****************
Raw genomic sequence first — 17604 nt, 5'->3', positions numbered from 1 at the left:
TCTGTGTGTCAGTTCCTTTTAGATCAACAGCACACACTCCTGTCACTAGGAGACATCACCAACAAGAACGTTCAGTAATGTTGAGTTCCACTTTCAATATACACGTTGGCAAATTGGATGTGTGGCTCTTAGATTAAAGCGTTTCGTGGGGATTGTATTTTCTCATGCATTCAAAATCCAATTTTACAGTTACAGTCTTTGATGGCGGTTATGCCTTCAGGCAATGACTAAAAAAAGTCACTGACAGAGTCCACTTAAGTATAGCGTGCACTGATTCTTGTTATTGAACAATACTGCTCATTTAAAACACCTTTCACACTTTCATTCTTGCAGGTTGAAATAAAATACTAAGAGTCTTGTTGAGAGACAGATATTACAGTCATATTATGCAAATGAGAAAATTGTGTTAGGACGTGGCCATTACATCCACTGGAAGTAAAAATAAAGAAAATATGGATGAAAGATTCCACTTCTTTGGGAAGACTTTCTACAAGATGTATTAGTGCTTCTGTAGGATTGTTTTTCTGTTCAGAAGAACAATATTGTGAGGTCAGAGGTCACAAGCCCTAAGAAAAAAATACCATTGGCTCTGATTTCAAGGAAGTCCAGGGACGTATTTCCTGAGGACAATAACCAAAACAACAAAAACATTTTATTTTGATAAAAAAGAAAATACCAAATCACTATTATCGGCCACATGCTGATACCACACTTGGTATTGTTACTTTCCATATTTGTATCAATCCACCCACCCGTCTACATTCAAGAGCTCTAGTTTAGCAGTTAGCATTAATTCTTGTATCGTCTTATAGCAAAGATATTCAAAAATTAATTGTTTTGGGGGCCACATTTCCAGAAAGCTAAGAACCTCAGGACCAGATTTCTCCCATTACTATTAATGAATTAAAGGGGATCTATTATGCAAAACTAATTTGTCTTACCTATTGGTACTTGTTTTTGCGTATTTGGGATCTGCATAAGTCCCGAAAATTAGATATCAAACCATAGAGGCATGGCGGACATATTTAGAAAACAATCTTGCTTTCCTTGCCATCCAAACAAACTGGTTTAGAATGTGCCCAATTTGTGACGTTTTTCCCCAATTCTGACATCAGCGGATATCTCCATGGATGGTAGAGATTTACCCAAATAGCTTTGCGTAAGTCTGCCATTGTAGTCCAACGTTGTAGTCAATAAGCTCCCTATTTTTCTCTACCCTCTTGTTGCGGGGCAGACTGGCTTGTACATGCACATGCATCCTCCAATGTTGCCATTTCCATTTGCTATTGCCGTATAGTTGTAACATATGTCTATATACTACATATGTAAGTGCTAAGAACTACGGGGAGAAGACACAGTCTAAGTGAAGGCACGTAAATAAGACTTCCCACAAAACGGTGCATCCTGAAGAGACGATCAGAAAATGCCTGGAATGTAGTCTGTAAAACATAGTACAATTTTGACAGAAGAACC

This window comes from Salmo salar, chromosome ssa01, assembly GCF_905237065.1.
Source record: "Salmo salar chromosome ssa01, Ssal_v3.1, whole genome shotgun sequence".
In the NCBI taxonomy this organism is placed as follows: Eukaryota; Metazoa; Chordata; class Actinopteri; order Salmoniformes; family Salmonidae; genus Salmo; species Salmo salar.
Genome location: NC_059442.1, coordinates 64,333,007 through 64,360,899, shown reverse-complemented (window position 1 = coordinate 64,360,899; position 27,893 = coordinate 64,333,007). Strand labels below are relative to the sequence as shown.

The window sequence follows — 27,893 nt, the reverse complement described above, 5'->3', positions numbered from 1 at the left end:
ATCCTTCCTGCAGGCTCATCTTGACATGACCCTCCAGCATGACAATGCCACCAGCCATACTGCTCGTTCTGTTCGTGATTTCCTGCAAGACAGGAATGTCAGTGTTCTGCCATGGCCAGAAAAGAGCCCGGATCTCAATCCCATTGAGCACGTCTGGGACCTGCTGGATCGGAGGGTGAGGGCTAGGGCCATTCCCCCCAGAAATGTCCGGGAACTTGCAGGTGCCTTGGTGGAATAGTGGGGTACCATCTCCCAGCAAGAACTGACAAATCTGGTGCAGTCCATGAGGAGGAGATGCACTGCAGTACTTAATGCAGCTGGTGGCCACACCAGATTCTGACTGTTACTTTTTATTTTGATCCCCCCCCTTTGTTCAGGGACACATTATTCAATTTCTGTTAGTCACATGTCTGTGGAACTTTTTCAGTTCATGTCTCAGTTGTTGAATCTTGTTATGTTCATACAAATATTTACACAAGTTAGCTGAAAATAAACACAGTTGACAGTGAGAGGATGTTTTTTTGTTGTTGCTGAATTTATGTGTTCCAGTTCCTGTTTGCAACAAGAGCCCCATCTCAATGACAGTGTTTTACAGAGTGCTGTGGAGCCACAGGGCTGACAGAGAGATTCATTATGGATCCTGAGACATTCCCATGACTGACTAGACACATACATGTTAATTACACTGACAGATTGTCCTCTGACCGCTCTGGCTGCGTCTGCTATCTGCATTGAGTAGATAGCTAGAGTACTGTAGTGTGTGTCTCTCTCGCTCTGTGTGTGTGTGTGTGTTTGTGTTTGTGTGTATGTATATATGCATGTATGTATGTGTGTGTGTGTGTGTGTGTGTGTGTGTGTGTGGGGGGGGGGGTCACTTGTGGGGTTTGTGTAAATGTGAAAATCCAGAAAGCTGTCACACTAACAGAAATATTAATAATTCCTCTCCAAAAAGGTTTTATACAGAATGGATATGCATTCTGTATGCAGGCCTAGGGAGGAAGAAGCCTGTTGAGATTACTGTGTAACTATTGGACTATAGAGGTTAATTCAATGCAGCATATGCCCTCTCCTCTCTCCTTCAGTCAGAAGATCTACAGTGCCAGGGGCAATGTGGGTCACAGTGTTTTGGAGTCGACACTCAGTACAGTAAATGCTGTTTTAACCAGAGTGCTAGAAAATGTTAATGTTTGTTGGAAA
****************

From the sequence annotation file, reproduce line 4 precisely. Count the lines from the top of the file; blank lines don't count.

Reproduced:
Source record: "Salmo salar chromosome ssa01, Ssal_v3.1, whole genome shotgun sequence".